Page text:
The “modern evangelical machine” is a product of the 1970s and ’80s, when a new generation of business-savvy pastors developed strategies to reach unbelievers turned off by traditional worship and evangelization. Their approach was “seeker sensitive”: upon learning that many people didn’t go in for stained glass and steeples, these pastors made their churches look like shopping malls. Complex theology intimidated the curious, and talk of damnation alienated potential converts — so they played down doctrine in favor of upbeat, practical teachings on the Christian life.


These megachurches, like Joel Osteen’s
Lakewood Church in Houston and Bill Hybels’s Willow Creek Community Church in Illinois, have come to symbolize American evangelicalism. By any quantitative measure they are wildly successful, and their values and methods have diffused into the evangelical bloodstream. Yet some megachurches have begun to admit what critics maintained all along: numbers are not everything. In the fall of 2007, leaders of Willow Creek sent shockwaves through the evangelical world when they announced the results of a study in which churchgoers reported feeling stagnant in their faith and frustrated with slick, program-driven pastors. “As an evangelical, I would say this tells us something,” Stetzer says. “The center is not holding.”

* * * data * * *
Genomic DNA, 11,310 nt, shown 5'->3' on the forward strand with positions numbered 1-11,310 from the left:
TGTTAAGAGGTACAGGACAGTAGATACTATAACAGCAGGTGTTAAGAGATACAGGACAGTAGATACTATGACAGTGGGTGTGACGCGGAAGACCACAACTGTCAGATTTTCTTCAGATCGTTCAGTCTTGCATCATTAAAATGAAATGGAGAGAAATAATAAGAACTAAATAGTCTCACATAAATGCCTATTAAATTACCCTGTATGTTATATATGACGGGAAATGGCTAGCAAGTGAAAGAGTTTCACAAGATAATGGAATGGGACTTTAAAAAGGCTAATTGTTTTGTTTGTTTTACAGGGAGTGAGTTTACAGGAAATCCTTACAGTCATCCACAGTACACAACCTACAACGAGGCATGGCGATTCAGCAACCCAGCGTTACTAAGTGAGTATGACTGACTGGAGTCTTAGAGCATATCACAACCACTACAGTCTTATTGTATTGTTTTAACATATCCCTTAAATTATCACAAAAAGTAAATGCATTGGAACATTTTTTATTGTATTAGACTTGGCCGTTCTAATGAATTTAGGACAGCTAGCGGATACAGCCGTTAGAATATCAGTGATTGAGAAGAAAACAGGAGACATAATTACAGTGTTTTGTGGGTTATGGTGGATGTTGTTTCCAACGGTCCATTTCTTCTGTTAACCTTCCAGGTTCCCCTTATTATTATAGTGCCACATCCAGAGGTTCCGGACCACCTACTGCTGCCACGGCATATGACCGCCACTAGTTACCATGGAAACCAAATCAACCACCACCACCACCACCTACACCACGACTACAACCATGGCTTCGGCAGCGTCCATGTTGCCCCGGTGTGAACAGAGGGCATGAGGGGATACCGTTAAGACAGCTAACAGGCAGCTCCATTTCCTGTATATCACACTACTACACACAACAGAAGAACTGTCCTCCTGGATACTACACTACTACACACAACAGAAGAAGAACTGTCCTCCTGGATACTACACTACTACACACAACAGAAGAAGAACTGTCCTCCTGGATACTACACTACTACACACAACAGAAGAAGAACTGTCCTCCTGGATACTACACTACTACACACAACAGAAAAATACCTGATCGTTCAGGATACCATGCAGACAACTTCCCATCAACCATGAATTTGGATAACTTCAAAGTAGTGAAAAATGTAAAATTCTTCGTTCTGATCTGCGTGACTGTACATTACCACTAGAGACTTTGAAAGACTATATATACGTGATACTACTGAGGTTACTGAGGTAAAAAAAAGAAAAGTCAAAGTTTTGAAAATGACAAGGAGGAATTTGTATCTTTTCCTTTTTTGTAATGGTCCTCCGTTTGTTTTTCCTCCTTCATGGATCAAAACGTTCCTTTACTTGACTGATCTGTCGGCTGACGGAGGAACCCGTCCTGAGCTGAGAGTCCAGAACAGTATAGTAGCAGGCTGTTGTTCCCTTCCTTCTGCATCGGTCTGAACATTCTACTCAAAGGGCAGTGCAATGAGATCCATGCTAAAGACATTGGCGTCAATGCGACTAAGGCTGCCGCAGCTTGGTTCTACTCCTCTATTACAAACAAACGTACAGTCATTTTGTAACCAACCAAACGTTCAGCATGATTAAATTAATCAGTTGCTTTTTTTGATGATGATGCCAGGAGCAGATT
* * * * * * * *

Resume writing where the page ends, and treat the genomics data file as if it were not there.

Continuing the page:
Mars Hill has not entirely dispensed with megachurch marketing tactics. Its success in one of the most liberal and least-churched cities in
America depends on being sensitive to the body-pierced and latte-drinking seekers of Seattle. Ultimately, however, Driscoll’s theology means that his congregants’ salvation is not in his hands. It’s not in their own hands, either — this is the heart of Calvinism.
Human beings are totally corrupted by original sin and predestined for heaven or hell, no matter their earthly conduct. We all deserve eternal damnation, but God, in his inscrutable mercy, has granted the grace of salvation to an elect few. While John Calvin’s 16th-century doctrines have deep roots in Christian tradition, they strike many modern evangelicals as nonsensical and even un-Christian. If predestination is true, they argue, then there is no point in missions to the unsaved or in leading a godly life. And some babies who die in infancy — if God placed them among the reprobate — go straight to hell with the rest of the damned, to “glorify his name by their own destruction,” as Calvin wrote. Since the early 19th century, most evangelicals have preferred a theology that stresses the believer’s free decision to accept God’s grace. To be born again is a choice God wants you to make; if you so choose, Jesus will be your personal friend.